The Cal State Northridge women didn't take the prescribed path to the NCAA tournament. They limped out of the gate, losing their first five games before regaining their balance, finding their footing, and ultimately earning an invitation by winning the Big West tournament.
The 16th-seeded Matadors, who play at No. 1 Notre Dame on Friday in their NCAA tournament opener, have the right person at the helm. Because when it comes to navigating roundabout routes, coach Jason Flowers is a human GPS.
Flowers, 38, dreamed of playing at UCLA when he was a kid growing up in Watts. But, like his team this season, he didn't get off to a promising start. He was cut by the Bruins as a walk-on, transferred to UC Irvine and made a name for himself in two seasons there, then worked his way back to Westwood.
"He was definitely tenacious and relentless in bringing a competitive spirit to every practice," recalled Steve Lavin, his coach at the time. "His teammates were better prepared for competition because he went full throttle every day."
That ethos has worked out beautifully in Flowers' eight seasons at Northridge. He has guided the Matadors to the NCAA tournament three times in the last five years. Not bad for a coach who inherited a program that had won a combined 13 games in the three seasons before he arrived.
Northridge on Tuesday introduced its new men's coach, Mark Gottfried. He replaces the fired Reggie Theus, who was 53-105 in five seasons. The Matadors have not finished the season with a winning record since going 17-14 in 2008-09.
That invites the question: Would Flowers ever consider coaching on the men's side?
"The answer I always have in regard to any of my future plans is that God will place me exactly where he wants me," said Flowers, whose 122-134 record gives him the most coaching wins in school history. "He's been in control up until this point, and the ride hasn't been the smoothest of rides — just like anybody else's life — but the path that I've traveled I wouldn't change for anything. Whatever destination or whatever check points are along that path, I'm OK with."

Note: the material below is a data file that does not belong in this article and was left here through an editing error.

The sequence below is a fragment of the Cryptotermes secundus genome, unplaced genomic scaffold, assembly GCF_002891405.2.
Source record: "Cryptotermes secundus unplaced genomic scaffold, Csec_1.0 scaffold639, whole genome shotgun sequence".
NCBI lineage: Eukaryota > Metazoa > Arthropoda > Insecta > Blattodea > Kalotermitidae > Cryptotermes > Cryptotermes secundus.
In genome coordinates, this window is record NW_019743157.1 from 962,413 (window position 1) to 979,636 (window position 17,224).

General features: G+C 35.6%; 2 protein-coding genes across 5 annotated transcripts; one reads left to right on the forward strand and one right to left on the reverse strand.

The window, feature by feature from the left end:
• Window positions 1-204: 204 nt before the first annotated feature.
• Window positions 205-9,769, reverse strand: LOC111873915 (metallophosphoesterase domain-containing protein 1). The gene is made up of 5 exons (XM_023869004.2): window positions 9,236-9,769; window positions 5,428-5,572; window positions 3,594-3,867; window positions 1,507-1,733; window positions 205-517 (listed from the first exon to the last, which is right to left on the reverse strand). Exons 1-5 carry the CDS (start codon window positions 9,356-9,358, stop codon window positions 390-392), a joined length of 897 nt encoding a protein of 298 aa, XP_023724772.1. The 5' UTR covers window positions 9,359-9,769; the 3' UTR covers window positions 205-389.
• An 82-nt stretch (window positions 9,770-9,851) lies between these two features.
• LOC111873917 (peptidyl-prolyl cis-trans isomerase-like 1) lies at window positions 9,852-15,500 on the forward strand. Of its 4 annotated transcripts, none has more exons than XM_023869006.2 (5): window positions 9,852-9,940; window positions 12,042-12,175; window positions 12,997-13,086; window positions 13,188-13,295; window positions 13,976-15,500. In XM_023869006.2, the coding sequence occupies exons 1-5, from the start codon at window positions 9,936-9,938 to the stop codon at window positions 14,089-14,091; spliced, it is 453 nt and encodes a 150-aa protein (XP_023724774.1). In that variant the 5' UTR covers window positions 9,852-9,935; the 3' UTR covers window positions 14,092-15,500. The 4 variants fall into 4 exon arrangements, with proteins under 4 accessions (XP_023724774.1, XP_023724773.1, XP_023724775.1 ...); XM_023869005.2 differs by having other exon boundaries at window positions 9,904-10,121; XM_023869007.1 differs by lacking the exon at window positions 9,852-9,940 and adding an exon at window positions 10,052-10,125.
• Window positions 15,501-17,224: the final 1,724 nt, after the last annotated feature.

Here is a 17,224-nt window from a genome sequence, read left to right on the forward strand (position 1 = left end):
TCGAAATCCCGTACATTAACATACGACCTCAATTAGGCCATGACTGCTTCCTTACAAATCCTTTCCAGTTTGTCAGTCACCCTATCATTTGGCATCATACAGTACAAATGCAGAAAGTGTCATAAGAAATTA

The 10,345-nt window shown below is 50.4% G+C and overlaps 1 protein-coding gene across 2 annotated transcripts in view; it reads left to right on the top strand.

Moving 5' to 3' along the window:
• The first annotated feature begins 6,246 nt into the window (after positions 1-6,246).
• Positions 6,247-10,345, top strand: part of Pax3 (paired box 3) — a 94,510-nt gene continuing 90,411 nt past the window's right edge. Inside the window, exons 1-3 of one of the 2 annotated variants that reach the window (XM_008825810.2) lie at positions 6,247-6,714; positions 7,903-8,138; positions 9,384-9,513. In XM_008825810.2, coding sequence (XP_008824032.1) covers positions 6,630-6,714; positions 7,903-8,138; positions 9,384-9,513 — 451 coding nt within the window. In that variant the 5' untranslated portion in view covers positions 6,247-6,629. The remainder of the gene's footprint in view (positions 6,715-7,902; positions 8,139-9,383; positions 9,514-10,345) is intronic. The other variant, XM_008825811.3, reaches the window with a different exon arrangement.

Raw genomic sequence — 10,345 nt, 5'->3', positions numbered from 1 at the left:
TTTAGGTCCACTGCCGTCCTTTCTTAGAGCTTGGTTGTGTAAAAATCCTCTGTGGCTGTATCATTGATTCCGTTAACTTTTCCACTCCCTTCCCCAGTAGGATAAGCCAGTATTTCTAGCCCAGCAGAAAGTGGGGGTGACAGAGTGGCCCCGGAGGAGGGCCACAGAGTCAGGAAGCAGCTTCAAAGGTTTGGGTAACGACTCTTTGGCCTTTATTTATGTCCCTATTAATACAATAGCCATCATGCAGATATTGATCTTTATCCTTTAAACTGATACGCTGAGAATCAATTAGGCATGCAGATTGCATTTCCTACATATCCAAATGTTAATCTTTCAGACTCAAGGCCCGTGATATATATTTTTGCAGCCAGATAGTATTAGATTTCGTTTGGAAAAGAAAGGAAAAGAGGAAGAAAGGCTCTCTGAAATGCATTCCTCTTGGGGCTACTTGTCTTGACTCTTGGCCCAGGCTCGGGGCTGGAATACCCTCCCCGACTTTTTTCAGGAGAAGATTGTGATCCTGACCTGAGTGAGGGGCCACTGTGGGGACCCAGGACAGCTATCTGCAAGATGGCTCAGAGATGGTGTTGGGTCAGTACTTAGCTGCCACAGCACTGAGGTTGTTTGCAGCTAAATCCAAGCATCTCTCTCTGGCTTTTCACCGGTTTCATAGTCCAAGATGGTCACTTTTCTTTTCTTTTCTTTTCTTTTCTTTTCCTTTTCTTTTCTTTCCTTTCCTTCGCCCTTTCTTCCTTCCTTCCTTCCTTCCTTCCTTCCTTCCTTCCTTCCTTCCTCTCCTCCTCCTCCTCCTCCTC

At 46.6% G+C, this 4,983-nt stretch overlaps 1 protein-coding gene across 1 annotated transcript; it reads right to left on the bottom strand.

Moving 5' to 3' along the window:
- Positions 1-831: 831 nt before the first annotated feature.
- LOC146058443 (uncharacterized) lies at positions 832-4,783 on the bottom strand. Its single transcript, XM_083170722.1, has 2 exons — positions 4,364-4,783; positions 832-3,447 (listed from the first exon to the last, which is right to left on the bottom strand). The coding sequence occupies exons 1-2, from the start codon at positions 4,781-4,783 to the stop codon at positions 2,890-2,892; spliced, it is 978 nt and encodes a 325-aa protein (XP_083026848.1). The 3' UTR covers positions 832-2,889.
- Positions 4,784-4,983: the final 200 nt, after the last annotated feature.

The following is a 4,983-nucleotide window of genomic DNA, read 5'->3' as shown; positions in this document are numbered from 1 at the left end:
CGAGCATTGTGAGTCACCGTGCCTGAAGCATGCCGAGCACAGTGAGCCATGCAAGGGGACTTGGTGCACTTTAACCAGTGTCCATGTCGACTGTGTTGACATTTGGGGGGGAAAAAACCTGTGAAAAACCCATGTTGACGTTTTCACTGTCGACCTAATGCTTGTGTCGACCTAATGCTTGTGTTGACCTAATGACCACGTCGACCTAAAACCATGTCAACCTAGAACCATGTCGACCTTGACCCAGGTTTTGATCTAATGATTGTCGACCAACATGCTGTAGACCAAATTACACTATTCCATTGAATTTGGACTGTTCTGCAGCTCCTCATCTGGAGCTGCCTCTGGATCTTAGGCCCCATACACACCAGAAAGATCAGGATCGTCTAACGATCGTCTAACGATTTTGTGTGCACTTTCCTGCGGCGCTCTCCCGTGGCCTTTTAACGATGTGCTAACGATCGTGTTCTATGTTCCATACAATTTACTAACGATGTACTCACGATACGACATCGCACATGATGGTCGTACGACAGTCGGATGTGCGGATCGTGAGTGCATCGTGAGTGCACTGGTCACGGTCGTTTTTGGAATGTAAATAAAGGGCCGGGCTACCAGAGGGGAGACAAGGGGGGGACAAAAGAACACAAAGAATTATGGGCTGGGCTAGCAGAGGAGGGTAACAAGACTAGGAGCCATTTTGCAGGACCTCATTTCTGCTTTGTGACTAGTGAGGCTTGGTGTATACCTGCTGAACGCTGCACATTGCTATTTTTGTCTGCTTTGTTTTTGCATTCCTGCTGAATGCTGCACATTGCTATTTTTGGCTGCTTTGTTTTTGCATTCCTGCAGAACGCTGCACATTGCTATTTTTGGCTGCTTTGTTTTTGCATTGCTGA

By every indication, Flowers is happy with the foundation he and his assistants have built, working alongside his wife, Northridge softball coach Tairia Flowers, and raising their three children. And he enjoys not only coaching players, but also helping them develop as human beings.
"Basketball is basketball, coaching is coaching," he said. "But the men's and women's jobs are completely different in many respects. There's so much more involved with men's basketball than just basketball.
"Some people will watch women's basketball and say it's more of a pure game because it's played below the rim, and you have to focus on fundamentals and those things. I agree, and as a coach I appreciate that we have to teach those things. But I think there's just as much purity in the developmental aspect of young people in women's basketball, as opposed to men, as well.
"These young men, who are kids, the first time there's a sign that they could be good, they get all of these people trying to latch on and advise, do this and that. But I don't have to worry about a player coming in here and being one-and-done. … I can focus on four years of development, not just in basketball, but developing these players as young women and being successful in whatever it is they want to do."
Each week, Flowers has a regularly scheduled meeting with his players to discuss issues other than basketball, whether it's their academics, home life, or any problems they might be confronting.
He's far from a pushover, and had two of his best players coming off the bench for prolonged stretches this season when they failed to meet his standards. Although Flowers expects the same level of focus, preparation and intensity from his players at this point in the season, he doesn't have to emphasize that as much.
"His attitude in the preseason and regular season compared to when it was time for the Big West tournament was completely different," sophomore forward Eliza Matthews said. "Now, he's more chill and relaxed, like, 'This is what I prepped you for this entire year. You've got this.' "
Flowers is one of several guards from that era of UCLA basketball who have carved out careers as coaches. Among them, Earl Watson played 13 years in the NBA and had a stint as coach of the Phoenix Suns; Cameron Dollar was head coach at Seattle University and now is an assistant at the University of Washington; Tyus Edney is a UCLA assistant; and Ryan "Moose" Bailey coaches basketball at the Brentwood School.
Flowers likes to say he's completely comfortable coaching women's basketball because "I tell people all the time, women made me a man."
"I was raised by a single mom," he said. "For a good chunk of time growing up, we lived with my aunt and her daughter. Literally, I was around women all the time. I had coaches who were male figures … but the women made me a man. My daughter was born my freshman year at UCLA, so there's another woman who made me a man — there's no option. Then I meet my wife later on at UCLA, and she continues the process of making me a man.
"So for me, I guess I was trained for this position for a long time."